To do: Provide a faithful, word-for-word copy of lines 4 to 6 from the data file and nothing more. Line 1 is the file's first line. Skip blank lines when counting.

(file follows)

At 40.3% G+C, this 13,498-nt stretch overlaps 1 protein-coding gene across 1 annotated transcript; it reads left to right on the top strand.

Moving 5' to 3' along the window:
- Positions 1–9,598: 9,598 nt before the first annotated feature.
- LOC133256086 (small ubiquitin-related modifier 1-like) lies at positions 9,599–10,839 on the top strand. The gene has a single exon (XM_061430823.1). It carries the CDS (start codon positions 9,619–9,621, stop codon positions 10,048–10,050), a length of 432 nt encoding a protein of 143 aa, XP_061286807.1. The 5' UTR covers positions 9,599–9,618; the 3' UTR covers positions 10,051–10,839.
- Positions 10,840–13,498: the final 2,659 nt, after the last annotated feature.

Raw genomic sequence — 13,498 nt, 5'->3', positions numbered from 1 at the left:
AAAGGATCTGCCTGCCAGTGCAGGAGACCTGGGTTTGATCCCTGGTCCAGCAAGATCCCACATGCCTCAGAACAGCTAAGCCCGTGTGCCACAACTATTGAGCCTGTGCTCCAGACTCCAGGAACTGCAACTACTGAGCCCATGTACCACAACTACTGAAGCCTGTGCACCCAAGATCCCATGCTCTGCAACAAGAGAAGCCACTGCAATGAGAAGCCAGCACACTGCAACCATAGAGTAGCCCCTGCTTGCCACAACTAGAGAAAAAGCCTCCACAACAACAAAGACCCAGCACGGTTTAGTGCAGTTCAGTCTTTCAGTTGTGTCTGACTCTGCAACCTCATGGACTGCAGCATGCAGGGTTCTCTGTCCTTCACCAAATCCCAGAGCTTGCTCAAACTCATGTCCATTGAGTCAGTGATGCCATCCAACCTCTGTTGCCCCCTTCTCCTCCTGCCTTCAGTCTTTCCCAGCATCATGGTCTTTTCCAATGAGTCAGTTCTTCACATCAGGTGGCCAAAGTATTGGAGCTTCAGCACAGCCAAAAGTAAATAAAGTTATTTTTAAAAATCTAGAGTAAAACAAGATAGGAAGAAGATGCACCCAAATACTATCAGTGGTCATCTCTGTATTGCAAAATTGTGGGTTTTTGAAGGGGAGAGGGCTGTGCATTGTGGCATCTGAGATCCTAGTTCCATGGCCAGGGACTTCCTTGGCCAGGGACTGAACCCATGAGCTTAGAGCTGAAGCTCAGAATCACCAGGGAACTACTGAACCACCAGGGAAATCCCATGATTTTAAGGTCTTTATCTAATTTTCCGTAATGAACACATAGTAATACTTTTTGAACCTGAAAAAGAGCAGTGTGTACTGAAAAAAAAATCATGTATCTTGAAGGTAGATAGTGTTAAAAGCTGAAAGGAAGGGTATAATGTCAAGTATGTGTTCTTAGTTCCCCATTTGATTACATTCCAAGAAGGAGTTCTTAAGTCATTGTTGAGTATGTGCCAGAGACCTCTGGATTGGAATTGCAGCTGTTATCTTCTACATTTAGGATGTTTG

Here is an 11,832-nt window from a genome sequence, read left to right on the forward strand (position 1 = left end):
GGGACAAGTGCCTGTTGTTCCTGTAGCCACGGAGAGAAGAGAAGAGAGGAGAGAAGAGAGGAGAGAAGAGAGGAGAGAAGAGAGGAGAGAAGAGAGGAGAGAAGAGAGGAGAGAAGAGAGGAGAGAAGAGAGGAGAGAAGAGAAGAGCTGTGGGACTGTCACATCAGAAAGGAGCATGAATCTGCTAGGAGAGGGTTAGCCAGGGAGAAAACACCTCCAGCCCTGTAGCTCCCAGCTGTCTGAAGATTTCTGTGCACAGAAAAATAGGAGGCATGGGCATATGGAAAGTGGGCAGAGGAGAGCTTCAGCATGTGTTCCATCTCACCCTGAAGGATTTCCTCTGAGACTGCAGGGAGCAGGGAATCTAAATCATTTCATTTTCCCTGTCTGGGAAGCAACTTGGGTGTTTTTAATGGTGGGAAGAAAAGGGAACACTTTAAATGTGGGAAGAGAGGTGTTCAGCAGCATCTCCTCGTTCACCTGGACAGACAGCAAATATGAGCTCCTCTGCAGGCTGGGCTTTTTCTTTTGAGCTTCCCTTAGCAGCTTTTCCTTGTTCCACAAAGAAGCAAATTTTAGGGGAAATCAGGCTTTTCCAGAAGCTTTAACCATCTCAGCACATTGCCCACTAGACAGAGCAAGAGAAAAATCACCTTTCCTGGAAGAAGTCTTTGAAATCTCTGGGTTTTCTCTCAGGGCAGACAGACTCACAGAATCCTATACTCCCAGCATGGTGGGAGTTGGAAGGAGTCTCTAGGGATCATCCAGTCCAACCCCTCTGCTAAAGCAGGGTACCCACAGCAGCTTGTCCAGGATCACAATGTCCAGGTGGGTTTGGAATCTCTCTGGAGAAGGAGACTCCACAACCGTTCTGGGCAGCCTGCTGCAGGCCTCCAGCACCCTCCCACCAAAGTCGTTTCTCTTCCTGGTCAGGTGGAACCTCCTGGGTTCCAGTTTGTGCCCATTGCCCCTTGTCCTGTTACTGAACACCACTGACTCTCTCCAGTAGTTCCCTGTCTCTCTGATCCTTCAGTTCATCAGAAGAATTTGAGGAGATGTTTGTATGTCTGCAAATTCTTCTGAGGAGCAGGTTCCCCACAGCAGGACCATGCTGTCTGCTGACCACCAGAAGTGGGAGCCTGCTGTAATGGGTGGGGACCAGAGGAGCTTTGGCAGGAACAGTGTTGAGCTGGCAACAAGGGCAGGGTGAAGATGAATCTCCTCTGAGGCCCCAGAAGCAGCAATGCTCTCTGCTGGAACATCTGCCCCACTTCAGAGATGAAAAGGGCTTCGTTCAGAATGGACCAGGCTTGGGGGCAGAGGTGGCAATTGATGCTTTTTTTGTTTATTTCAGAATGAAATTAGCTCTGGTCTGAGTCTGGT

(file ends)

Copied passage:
- LOC133256086 (small ubiquitin-related modifier 1-like) lies at positions 9,599–10,839 on the top strand. The gene has a single exon (XM_061430823.1). It carries the CDS (start codon positions 9,619–9,621, stop codon positions 10,048–10,050), a length of 432 nt encoding a protein of 143 aa, XP_061286807.1. The 5' UTR covers positions 9,599–9,618; the 3' UTR covers positions 10,051–10,839.
- Positions 10,840–13,498: the final 2,659 nt, after the last annotated feature.

Raw genomic sequence — 13,498 nt, 5'->3', positions numbered from 1 at the left: